Anchor of stability
Military exercises among treaty allies should normally neither surprise nor cause offence. But those just completed between the United States and the Philippines are being perceived differently, and not without some justification.
With some 7,000 troops reportedly involved, the bilateral exercise took place around Palawan in the South China Sea, where different islets are disputed between China and the Philippines. Moreover, the exercise followed a high-profile stand-off between the Philippine coast guard and fishing vessels from China at the disputed Scarborough Shoal.
Military commanders on both sides mostly treated the exercise as routine, part of the long-running Balikatan manoeuvres. Political statements run contrary to this. Both Philippine President Benigno Aquino and Foreign Secretary Albert del Rosario reacted by calling on not only the United States but also other members of Asean to rally against China's alleged aggressiveness.
Beijing, in contrast, has shown restraint. While its media commentators have been hawkish, government officials like Vice-Foreign Minister Cui Tiankai have emphasised dialogue and diplomacy. Privately, officials admit that a historical map they released with dotted lines all across the South China Sea does not mean they claim it all.
A public retraction by Beijing would, however, be almost impossible at this time of leadership change and internal turbulence. Following Bo Xilai's high-profile dismissal, questions are being asked about the military's alignment and nationalistic drum-beating would be a tempting response that the Chinese leaders have so far not given in to.
So, how best should the Americans and the Association of Southeast Asian Nations respond? The Obama administration's declaration of a 'pivot' to Asia sets the context. Many read this to mean that the US is prepared to take sides against China, even as American leaders strongly deny any such intention.
Symbolism must be watched. At the end of last year, US Secretary of State Hillary Rodham Clinton celebrated the 60th anniversary of their Filipino alliance aboard a US guided missile destroyer in Manila Bay. She also pledged to support the Philippines in the maritime domain and transfer a naval vessel to their command.
The reality is that the Americans face a reduction in their forces across Asia. The US military have recently reduced its presence in Okinawa by 9,000 marines. The Philippines, which once hosted large American military contingents at the Subic and Clark bases, has now welcomed American troops to return, on a rotational basis, although there is currently no suggestion for new bases.
The current Obama team is savvy enough to manage the pivot to Asia without getting ensnared in anti-Chinese interests. But even if President Barack Obama is re-elected, Clinton has indicated she will leave and their well-regarded point man on Asia, Assistant Secretary of State Kurt Campbell, is also likely to depart.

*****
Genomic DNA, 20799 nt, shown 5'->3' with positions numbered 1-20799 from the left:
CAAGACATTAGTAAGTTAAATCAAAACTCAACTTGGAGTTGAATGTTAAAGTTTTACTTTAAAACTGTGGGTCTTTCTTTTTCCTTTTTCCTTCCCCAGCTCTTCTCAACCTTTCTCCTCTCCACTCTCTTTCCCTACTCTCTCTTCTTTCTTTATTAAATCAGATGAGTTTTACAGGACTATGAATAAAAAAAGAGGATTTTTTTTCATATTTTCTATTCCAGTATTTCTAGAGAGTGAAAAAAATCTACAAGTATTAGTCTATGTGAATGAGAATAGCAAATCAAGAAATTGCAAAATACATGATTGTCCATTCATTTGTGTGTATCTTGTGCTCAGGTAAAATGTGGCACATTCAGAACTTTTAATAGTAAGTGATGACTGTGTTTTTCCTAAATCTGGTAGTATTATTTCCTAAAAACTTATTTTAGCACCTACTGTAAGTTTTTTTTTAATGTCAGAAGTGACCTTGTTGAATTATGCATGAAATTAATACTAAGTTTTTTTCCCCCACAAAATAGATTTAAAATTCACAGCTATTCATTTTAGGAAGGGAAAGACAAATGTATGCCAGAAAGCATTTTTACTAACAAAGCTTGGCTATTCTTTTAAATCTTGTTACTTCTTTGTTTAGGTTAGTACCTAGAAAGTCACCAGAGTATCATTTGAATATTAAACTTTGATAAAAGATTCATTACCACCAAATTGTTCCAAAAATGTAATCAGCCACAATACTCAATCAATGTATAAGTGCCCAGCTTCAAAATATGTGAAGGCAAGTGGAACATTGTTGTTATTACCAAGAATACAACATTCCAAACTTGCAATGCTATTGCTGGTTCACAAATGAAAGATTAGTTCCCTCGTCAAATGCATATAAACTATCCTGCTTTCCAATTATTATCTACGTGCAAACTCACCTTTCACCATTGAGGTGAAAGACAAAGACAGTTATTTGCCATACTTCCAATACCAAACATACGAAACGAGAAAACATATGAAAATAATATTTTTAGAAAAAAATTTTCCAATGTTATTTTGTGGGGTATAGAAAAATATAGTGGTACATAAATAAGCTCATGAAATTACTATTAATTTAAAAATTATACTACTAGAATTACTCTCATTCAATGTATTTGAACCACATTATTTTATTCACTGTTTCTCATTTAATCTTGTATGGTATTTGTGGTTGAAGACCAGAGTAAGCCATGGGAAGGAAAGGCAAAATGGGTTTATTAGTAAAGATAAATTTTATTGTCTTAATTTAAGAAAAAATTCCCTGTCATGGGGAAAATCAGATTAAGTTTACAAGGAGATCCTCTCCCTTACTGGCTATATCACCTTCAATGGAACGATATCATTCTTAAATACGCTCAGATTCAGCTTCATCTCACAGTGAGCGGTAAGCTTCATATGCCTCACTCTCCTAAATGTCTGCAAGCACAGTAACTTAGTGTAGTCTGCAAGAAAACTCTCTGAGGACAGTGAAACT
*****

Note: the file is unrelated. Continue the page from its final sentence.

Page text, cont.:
Thus, a new American team will be in place by next year and there will be a learning curve. If it is a Republican administration in the White House, tensions could rise, given the strong campaign rhetoric from leading contender Mitt Romney.
For its part, Asean should not automatically back the Philippines. Nor should the Aquino government expect unquestioning support from the group if the Filipinos seem to be the ones who are provoking the issue, rather than the Chinese.
Asean needs to reinforce the multilateral setting for dialogue about the South China Sea and other issues. The Asean Regional Forum will be one venue, while another will be when Asean defence ministers meet eight counterparts, including those from the US and China. More specifically, a code of conduct for disputes in the South China Sea has been promised, and needs to be fleshed out and agreed on in practical terms.
Bilateral security alliances - like that between the US and the Philippines - were once accepted as a foundation for Pax Americana. They will undoubtedly continue. Moreover, some appear anxious to reinforce them by, if necessary, ringing the China alarm bells.
Today's need, however, is not for more aggressive alliances with the US, targeted against anyone. The region needs instead to pursue and strengthen wider processes that can engage both the US and China.
Almost all agree that keeping the Americans in Asia can be positive. But, equally, the region must understand that treating Beijing as an outsider and presuming it to always be the aggressor is a dangerous, and potentially self-fulfilling, prophecy.
Simon Tay is chairman of the Singapore Institute of International Affairs and author of Asia Alone: The Dangerous Post Crisis Divide from America. He also teaches international law at the National University of Singapore. This article first appeared in Singapore's Today newspaper